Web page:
Essentially, Atkins and Stabb counsel that in light of "the currently inconclusive state of the scholarly legal and/or scientific communities' research, taken as a whole, regarding whether such a phenomenon as the 'CSI effect' exists, " the instruction should not be given preemptively and should be "confined to situations where it responds to correction of a preexisting overreaching by the defense, i.e., a curative instruction." Stabb, 423 Md. at 472-73, 31 A.3d at 933. In particular, neither cross-examination regarding whether scientific testing had been done, nor, counsel's arguments regarding lack of scientific evidence generated giving the contested instruction; the instruction, instead, in fact relieved the State of its burden to prove the case beyond a reasonable doubt.

In Stabb, we suggested the appropriateness of the "anti-CSI effect" instruction only "where it can be demonstrated by appropriate scholarly research that a 'CSI effect' has been found to exist by the relevant legal and/or scientific communities and its scope and effect can be relied upon to tailor an appropriate response through voir dire questions and/or jury instructions." 423 Md. at 473, 31 A.3d at 933. In the last two years since we issued our opinion in Stabb, legal and empirical proof of the existence of a "CSI effect" is still wanting.[22] An article published by the American Bar Association in Insights on Law & Society in the Fall of 2011 by an Associate Professor of Media Studies at the University of North Carolina at Greensboro described the "CSI effect" as "more myth than reality" because "[s]cholars from law and other fields have been unable to find any empirical support for an antiprosecution 'CSI effect' on verdicts." Kimberlianne Podlas, The Verdict on Television: How Does Television Inform Our Understanding of the Legal System?, 12 Insights on L. & Soc'y 16, 19 (2011).[23] In a 2012 article in the University of Virginia School of Law Sports & Entertainment Law Journal by Caroline Kinsey, a Professor and Public Interest Fellow at the University of Michigan College of Law, suggesting how prosecutors and attorneys might adjust their practices to accommodate heightened expectations by jurors, noted that the validity of the "CSI effect" had not been established. Caroline L. Kinsey, CSI: From the Television to the Courtroom, 11 Va. Sports & Ent. L. J. 313, 314 (2012). In a 2013 monograph on forensic science in American popular culture, Lindsey Steenberg, Professor of Film Studies at Oxford Brookes University, stated that there remains no definitive proof that viewing CSI type television shows directly affects a juror's likelihood to acquit or convict, and "the panic about one specific television show stems from a small number of sources and experts, rather than wide-ranging research or investigation." Lindsay Steenberg, Forensic Science in Contemporary American Popular Culture: Gender, Crime, and Science 104 (Routledge Taylor & Francis Group 2013). The academic and scientific community has yet to conclude that a "CSI effect" exists and, thus, supports our skeptical view that the "CSI effect" exists.[24]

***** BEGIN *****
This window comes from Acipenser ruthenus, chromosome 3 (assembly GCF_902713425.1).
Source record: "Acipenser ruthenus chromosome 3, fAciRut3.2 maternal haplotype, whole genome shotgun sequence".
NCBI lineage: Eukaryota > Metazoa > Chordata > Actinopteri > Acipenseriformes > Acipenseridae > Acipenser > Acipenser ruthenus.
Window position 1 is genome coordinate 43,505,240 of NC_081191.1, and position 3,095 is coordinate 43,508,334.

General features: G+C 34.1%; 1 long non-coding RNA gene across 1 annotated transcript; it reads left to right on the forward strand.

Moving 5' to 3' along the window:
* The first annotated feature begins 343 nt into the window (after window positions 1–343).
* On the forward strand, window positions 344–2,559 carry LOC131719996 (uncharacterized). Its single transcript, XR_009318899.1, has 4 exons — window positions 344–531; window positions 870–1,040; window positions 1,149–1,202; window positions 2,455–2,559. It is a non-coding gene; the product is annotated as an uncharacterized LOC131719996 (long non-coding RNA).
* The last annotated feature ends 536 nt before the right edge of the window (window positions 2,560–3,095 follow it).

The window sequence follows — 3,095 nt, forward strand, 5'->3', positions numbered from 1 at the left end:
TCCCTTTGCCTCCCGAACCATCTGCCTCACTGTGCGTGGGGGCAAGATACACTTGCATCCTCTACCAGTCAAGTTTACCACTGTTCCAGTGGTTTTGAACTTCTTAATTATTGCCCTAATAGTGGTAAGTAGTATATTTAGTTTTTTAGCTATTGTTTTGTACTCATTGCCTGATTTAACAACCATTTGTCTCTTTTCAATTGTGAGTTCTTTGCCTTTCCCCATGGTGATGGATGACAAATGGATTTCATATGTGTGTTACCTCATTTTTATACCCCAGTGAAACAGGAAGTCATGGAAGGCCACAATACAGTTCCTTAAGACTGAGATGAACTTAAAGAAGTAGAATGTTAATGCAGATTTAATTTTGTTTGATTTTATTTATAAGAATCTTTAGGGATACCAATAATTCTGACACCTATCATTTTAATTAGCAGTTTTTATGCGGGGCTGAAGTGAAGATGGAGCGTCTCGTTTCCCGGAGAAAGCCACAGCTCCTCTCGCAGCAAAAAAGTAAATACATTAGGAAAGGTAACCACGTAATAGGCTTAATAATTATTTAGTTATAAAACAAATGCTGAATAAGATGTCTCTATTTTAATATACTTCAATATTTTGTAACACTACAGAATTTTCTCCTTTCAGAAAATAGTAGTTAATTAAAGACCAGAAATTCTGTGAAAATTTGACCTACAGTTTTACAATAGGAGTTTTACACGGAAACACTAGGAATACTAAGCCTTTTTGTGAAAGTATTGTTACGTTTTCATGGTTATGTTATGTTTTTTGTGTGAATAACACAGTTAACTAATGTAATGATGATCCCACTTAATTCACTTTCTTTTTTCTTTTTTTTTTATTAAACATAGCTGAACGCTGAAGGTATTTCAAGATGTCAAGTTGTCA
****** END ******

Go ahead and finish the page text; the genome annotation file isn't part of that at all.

In the face of our avowed skepticism regarding the appropriate use of an "anti-CSI effect" instruction, the State argues that the instruction in the present case was an appropriate exercise of the trial judge's discretion, because of Robinson's counsel's remarks in opening statement, as well as the off the record instruction colloquy, and his cross-examination of witnesses. We iterate that the "anti-CSI effect" instruction should not be given preemptively, as was suggested in the instant case by the judge when he addressed possible closing argument by defense counsel.